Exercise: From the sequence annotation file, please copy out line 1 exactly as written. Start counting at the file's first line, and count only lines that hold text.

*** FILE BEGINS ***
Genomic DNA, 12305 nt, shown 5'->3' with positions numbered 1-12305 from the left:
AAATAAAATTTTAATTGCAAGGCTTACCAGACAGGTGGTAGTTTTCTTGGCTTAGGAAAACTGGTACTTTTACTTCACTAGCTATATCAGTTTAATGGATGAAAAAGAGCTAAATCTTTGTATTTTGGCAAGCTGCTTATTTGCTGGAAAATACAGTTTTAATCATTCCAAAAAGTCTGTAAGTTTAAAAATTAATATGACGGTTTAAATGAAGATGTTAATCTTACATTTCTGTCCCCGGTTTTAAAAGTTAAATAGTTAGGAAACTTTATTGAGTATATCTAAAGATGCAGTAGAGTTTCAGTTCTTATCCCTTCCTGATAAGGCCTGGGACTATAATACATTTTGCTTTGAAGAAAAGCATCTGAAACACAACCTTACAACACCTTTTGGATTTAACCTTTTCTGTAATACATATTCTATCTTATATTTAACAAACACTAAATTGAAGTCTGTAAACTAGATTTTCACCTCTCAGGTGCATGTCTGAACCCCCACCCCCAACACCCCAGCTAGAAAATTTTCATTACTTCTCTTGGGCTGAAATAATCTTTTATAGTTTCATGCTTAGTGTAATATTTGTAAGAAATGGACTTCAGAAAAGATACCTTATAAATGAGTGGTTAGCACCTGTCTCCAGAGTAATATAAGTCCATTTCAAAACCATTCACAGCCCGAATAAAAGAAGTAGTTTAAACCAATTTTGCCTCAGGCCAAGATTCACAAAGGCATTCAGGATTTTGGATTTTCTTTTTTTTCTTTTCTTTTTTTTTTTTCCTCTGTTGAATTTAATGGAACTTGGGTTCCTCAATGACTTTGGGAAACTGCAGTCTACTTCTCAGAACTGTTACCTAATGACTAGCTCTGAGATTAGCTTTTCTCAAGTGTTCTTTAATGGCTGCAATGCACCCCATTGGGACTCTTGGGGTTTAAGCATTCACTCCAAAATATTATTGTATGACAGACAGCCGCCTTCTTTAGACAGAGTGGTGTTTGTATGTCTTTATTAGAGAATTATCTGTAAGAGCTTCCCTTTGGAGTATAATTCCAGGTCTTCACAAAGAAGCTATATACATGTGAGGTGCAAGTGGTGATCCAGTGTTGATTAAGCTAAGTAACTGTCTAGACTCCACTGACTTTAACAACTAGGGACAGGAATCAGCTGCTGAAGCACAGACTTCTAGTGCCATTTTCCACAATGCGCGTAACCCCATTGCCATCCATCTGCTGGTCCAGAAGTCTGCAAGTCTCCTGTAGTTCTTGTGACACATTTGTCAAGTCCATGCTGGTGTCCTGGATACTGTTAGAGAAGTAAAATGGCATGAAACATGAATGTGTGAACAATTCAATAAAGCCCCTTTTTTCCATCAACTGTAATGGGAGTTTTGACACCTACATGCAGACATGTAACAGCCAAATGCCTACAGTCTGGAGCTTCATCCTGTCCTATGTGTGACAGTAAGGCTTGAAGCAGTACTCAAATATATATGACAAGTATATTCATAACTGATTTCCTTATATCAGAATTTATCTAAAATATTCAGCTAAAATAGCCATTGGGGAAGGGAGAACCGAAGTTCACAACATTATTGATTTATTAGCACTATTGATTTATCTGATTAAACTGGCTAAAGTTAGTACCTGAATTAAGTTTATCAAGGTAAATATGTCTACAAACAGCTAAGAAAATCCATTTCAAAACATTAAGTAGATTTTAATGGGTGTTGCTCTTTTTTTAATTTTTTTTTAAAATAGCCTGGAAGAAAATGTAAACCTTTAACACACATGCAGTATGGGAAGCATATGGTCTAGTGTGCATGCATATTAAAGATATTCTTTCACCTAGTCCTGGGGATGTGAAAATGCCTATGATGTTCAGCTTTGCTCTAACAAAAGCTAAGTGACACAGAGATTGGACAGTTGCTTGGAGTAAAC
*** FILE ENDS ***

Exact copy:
Genomic DNA, 12305 nt, shown 5'->3' with positions numbered 1-12305 from the left: